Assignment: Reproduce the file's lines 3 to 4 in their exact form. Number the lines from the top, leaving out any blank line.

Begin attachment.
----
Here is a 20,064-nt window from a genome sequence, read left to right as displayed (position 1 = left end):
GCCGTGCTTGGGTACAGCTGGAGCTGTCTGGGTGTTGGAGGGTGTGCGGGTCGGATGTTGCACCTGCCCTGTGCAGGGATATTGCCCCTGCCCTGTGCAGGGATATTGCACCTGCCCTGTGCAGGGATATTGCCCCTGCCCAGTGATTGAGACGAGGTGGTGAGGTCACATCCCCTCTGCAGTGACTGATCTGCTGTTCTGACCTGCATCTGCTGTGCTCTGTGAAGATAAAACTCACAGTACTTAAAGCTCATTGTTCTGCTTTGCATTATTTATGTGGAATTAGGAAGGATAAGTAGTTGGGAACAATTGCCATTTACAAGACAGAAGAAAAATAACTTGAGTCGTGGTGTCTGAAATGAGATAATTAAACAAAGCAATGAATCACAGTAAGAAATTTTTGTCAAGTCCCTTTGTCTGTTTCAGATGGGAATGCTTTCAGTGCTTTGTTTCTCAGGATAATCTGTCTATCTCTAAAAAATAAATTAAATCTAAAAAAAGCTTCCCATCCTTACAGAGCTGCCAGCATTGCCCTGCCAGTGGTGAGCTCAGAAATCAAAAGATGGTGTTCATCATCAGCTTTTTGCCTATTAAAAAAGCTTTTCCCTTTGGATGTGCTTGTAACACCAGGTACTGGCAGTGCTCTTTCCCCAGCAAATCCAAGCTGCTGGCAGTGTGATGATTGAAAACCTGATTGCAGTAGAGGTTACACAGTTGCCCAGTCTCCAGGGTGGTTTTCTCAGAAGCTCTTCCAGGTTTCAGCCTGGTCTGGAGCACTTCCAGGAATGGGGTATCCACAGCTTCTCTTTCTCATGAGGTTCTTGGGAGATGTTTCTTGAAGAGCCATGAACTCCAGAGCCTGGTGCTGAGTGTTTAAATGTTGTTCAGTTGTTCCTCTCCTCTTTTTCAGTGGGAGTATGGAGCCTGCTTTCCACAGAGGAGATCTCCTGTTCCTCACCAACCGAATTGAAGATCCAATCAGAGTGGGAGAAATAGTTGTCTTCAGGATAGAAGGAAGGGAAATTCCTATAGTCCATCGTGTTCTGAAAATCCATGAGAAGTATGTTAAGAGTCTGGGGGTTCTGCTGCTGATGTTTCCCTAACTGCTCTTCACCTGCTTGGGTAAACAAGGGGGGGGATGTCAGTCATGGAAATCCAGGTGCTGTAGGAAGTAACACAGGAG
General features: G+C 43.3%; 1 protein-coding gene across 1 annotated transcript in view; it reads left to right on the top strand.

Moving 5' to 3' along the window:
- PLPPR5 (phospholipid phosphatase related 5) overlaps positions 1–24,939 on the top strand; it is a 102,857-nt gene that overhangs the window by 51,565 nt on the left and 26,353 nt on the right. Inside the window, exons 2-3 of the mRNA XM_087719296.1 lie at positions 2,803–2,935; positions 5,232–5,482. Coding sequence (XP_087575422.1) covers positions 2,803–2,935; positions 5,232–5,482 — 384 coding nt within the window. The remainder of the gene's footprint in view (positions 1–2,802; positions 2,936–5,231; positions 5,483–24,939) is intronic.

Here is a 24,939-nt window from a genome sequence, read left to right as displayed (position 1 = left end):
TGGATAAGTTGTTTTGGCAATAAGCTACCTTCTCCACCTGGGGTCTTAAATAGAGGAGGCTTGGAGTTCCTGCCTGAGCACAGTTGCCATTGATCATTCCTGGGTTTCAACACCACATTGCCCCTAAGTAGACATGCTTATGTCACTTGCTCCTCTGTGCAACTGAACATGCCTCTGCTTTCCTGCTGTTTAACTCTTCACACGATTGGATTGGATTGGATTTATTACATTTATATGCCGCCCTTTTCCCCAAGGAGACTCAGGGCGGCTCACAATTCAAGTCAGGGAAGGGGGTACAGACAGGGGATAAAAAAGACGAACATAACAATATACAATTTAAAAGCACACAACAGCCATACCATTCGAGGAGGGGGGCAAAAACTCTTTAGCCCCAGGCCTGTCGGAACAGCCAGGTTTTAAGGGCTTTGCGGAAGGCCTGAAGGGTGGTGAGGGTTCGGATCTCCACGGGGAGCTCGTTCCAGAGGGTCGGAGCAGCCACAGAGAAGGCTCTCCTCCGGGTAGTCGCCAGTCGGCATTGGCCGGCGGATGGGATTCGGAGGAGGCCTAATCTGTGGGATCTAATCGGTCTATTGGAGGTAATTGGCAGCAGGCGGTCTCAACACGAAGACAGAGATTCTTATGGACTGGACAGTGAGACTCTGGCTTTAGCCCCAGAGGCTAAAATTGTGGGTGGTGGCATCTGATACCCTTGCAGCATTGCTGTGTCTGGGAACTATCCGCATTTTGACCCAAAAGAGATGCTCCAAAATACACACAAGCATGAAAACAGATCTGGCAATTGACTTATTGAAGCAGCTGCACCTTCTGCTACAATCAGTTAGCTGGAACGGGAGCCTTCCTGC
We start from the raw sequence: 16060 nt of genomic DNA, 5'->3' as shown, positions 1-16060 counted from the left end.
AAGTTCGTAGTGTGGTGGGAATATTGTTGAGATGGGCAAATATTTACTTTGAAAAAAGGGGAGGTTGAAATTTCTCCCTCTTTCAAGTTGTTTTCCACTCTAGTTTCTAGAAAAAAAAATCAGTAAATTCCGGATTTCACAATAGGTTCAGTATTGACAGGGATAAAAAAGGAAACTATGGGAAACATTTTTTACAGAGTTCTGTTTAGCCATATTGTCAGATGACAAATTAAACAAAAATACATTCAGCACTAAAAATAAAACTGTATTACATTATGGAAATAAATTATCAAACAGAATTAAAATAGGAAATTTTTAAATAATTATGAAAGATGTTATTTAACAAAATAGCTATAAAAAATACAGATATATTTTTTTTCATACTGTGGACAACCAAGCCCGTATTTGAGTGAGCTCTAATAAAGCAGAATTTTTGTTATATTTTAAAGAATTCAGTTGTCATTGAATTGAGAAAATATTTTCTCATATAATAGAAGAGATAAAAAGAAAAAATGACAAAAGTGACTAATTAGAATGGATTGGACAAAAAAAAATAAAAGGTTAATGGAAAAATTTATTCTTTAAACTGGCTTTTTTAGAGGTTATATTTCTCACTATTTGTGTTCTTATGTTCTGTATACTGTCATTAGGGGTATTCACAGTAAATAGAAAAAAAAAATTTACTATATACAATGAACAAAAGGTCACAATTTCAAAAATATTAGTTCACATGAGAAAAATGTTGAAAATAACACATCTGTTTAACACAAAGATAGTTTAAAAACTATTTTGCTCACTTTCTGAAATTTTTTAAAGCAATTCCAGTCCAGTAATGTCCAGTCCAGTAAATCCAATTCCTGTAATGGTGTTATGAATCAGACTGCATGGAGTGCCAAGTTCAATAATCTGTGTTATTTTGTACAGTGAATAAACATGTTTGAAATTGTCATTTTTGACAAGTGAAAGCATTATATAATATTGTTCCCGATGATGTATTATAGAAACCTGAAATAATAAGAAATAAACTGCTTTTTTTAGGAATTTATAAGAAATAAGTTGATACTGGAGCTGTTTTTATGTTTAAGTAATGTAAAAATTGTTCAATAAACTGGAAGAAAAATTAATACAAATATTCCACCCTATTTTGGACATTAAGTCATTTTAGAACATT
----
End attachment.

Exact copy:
General features: G+C 43.3%; 1 protein-coding gene across 1 annotated transcript in view; it reads left to right on the top strand.

Moving 5' to 3' along the window: